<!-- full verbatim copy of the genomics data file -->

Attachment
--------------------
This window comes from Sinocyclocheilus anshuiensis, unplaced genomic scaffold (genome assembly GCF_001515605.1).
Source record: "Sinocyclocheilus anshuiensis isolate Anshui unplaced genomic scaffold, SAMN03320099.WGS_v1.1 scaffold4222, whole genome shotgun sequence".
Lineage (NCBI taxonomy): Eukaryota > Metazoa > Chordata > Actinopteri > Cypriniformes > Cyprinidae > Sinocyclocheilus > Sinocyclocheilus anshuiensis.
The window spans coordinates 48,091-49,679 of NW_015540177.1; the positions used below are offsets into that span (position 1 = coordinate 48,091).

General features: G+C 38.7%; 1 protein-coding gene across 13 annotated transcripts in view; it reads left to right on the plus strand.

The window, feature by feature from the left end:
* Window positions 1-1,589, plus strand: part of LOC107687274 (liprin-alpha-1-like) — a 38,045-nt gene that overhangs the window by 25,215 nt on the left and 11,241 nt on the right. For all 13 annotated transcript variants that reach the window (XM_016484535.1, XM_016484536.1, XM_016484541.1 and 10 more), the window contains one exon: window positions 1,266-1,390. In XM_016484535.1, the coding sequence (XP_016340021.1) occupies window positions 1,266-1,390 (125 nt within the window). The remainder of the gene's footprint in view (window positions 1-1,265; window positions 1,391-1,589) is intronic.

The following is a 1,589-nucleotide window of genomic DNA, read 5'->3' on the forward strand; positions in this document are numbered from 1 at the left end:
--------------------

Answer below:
This window comes from Sinocyclocheilus anshuiensis, unplaced genomic scaffold (genome assembly GCF_001515605.1).
Source record: "Sinocyclocheilus anshuiensis isolate Anshui unplaced genomic scaffold, SAMN03320099.WGS_v1.1 scaffold4222, whole genome shotgun sequence".
Lineage (NCBI taxonomy): Eukaryota > Metazoa > Chordata > Actinopteri > Cypriniformes > Cyprinidae > Sinocyclocheilus > Sinocyclocheilus anshuiensis.
The window spans coordinates 48,091-49,679 of NW_015540177.1; the positions used below are offsets into that span (position 1 = coordinate 48,091).

General features: G+C 38.7%; 1 protein-coding gene across 13 annotated transcripts in view; it reads left to right on the plus strand.

The window, feature by feature from the left end:
* Window positions 1-1,589, plus strand: part of LOC107687274 (liprin-alpha-1-like) — a 38,045-nt gene that overhangs the window by 25,215 nt on the left and 11,241 nt on the right. For all 13 annotated transcript variants that reach the window (XM_016484535.1, XM_016484536.1, XM_016484541.1 and 10 more), the window contains one exon: window positions 1,266-1,390. In XM_016484535.1, the coding sequence (XP_016340021.1) occupies window positions 1,266-1,390 (125 nt within the window). The remainder of the gene's footprint in view (window positions 1-1,265; window positions 1,391-1,589) is intronic.

The following is a 1,589-nucleotide window of genomic DNA, read 5'->3' on the forward strand; positions in this document are numbered from 1 at the left end: